I am currently looking at some I2C code for a display and wonder if a delay() between Wire.beginTransmission() and Wire.endTransmission() makes any sense. Looking at the docs it looks like bytes are sent out after the Wire.endTransmission() command is executed. Or do I misunderstand something?
Wire.beginTransmission ( _i2cAddress );
Wire.write ( DISP_CMD );
Wire.write ( FUNC_SET_TBL0 ); // Function set: 8 bit, 2 line display 5x8, funct tab 0
delay ( _cmdDelay );
Wire.write ( RAM_WRITE_CMD + (PIXEL_ROWS_PER_CHAR * char_num) );
_status = Wire.endTransmission ();
Thanks in advance,
I am currently looking at some I2C code for a display and wonder if a delay() between Wire.beginTransmission() and Wire.endTransmission() makes any sense.
No, it simply shows that the author of the code doesn't know how the Arduino I2C subsystem works.
Looking at the docs it looks like bytes are sent out after the Wire.endTransmission() command is executed.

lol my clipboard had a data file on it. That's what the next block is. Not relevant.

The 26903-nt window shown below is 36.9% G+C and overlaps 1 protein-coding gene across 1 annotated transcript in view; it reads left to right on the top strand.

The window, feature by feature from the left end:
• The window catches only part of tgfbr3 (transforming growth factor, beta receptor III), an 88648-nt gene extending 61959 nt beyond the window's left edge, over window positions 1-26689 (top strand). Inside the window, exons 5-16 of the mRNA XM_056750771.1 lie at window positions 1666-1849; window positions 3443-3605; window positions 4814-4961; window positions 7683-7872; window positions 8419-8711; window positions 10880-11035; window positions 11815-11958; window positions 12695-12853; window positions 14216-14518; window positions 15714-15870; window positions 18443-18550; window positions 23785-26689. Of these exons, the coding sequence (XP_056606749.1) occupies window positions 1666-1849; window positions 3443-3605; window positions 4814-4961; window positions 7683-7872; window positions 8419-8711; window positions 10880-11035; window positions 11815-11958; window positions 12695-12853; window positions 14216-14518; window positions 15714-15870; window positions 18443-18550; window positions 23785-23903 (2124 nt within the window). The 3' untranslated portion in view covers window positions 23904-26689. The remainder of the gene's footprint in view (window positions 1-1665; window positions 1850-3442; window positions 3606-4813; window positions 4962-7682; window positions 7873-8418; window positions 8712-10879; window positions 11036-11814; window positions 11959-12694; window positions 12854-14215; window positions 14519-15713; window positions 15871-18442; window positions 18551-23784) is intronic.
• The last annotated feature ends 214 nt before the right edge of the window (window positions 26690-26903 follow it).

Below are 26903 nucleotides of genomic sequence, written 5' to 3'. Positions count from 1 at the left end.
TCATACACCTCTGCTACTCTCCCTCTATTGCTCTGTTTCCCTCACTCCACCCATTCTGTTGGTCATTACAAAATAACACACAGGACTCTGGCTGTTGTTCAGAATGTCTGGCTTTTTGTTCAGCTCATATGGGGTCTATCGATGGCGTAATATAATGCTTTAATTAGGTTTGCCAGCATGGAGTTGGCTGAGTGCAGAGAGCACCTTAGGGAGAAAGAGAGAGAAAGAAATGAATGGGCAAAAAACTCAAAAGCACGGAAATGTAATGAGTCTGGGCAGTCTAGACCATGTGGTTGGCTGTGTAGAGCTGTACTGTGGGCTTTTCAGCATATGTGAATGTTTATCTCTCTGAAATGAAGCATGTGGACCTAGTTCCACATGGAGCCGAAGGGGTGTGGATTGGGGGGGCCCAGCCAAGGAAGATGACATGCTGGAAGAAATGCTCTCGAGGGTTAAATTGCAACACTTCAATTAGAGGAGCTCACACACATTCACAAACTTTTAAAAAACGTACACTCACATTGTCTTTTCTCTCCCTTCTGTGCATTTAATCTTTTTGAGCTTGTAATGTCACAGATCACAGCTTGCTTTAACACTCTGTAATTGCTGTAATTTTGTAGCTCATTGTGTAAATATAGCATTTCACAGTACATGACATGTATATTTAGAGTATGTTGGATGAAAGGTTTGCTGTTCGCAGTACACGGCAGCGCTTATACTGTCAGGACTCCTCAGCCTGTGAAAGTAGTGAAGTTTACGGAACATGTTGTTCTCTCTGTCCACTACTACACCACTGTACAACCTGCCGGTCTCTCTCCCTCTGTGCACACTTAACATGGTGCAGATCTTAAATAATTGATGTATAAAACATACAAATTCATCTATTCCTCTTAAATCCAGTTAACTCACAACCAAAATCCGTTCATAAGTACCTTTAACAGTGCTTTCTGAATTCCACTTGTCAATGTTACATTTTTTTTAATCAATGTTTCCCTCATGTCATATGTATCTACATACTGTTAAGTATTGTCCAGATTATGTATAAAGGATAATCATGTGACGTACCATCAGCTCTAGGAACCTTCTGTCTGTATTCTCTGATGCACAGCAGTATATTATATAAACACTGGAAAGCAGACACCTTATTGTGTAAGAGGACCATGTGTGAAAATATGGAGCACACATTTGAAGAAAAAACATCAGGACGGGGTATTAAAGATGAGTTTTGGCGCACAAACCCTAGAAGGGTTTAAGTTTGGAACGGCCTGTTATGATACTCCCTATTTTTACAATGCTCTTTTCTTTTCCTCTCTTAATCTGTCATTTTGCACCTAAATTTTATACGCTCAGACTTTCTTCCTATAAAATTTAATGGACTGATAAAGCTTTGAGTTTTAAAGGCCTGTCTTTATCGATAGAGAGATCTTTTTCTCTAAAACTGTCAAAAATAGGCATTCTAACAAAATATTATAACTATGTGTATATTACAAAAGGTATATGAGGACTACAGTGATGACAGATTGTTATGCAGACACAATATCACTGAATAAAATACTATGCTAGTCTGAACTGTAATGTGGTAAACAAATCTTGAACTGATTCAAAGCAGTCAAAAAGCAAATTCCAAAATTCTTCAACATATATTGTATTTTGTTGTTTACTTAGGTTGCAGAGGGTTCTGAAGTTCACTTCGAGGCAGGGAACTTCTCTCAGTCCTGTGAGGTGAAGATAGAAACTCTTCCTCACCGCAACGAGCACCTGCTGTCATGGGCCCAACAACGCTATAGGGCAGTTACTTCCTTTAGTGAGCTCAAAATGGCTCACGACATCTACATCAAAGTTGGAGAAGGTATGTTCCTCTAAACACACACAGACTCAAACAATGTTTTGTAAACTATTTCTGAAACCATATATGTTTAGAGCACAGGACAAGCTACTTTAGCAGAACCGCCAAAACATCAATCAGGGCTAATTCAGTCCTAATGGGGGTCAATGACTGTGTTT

That is correct. But I would use the word "when" rather than "after"
Thanks a lot, it's actually from a widely used LCD library, e.g. used here:
This code does not appear in all but in some cases.
I am actually trying to port the code to STM32CubeIDE and stumbled upon this. I also looked around and watched some Arduino videos on Youtube but nobody actually explained that detail. I think in one of the most watched videos even the author said that his transfers did not complete sometimes but probably forgot to call endTransmission().
Thank you, I have made an issue.
The Wire library is used in a wrong way a lot (click).
You can read my pages about the Wire library: Home · Koepel/How-to-use-the-Arduino-Wire-library Wiki · GitHub.
@Koepel: a DUE board (main uc is an 32-bit ARM Sam3x) will not behave properly to the Arduino Wire library for multiple reasons.
There is no glitch filtering (unlike most if not any AVR uc), no slope control, is multi-Master compliant (may be an issue) and last but not least (extract from page 715 of Sam3x datasheet):
When a single data byte read is performed, the START and STOP bits must be set at the same time, i.e. send a STOP before reading the data byte.
When a multiple data byte read is performed, the STOP bit must be set after the next-to-last data received, i.e. before the last data byte to be read.
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